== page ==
5. Rod Carvalho says:

    Oh, I see. I think the technical name for such “bets” is event futures. Betting on the direction of the US dollar does not seem to be that different from betting on who will win a sports event, or betting on which candidate will be elected…

    Unfortunately, I cannot read Hebrew. Since the original article is in a JPEG, I could not use Google Translate and, hence, my misinterpretation. Thanks for clarifying!

  6. Gil says:

    Certainly, the issue of randomness is relevant; (Indeed very interesting research on the foundation of probability comes from game-theorists/decision-theorists/economists/philosopheres.)

    This post is also related to Arrow’s third puzzle from the post on Arrow’s economics http://gilkalai.wordpress.com/2008/07/15/arrows-economics-1/.
    The question was: Futures trading in foreign currencies can be explained by agents involved in international trade wanting to reduce their risk. This suggests that the volume of currency futures trading will be below the volume of international trade. Yet currency futures trading is 300 times larger. What can explain this phenomenon?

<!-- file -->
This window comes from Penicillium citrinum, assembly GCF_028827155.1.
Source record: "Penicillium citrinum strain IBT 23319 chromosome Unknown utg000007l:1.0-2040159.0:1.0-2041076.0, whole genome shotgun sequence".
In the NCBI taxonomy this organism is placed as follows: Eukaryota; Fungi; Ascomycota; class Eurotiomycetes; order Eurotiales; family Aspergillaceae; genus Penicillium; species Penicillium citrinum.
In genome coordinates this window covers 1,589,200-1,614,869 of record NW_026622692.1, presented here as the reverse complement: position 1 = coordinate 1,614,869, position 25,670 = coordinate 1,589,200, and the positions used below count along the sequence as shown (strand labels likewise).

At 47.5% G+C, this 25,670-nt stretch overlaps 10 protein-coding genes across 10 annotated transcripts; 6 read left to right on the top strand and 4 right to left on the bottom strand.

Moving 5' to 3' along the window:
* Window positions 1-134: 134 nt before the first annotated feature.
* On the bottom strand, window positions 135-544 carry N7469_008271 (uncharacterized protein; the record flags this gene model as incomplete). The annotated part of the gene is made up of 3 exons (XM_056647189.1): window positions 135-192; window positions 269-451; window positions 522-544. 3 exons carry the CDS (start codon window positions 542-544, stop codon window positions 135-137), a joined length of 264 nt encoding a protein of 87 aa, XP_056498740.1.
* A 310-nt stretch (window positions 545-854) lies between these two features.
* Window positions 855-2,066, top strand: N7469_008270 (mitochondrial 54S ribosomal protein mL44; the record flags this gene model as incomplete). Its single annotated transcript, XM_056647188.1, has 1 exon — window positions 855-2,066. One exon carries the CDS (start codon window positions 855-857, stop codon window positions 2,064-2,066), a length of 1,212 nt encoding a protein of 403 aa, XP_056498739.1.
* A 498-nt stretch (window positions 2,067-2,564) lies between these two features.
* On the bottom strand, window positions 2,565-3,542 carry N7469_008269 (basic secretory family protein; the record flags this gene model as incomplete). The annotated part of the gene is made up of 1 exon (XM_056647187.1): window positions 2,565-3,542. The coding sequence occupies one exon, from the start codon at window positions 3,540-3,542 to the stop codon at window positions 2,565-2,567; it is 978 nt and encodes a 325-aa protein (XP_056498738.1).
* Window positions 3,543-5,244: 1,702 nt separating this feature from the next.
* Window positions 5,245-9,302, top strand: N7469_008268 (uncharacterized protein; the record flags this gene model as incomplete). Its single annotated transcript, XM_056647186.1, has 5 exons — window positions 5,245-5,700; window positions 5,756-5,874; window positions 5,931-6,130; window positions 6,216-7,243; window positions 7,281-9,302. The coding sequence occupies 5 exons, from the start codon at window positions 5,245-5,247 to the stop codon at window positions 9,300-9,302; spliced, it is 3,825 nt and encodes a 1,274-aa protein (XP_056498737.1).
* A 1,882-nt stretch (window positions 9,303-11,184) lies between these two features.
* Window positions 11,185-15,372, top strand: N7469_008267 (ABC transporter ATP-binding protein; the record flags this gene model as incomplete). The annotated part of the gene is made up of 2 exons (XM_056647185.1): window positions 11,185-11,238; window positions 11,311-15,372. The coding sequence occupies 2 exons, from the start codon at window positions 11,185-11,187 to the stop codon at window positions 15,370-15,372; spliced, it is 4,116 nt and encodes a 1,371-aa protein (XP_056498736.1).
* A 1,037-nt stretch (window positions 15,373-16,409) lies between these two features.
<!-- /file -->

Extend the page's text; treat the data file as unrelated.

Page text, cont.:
So it is interesting if futures trading has some gambling ingredients and also what could be a formal description of “gmbling ingredient” and what could explain gambling behavior of savvy ecomomical agents to the extent it exists.

  7. Gil says:

    Let mention that while Arrow’s puzzle about the volume of futures trading is related, I do not think that the “answer” (or the main asnwer) is necessarily related. I would expect that an answer strictly in the realm of rationality can be found.

  8. I have been trading for in the area of 5 years to date and I’m constantly watching out for practical blogs and writings. This one totally hits a note with me and I’m leaning toward reproducing it on my own site. Would you have any objection?

  9. I THINK, answer SHOULD strictly in the realm of rationality can be found.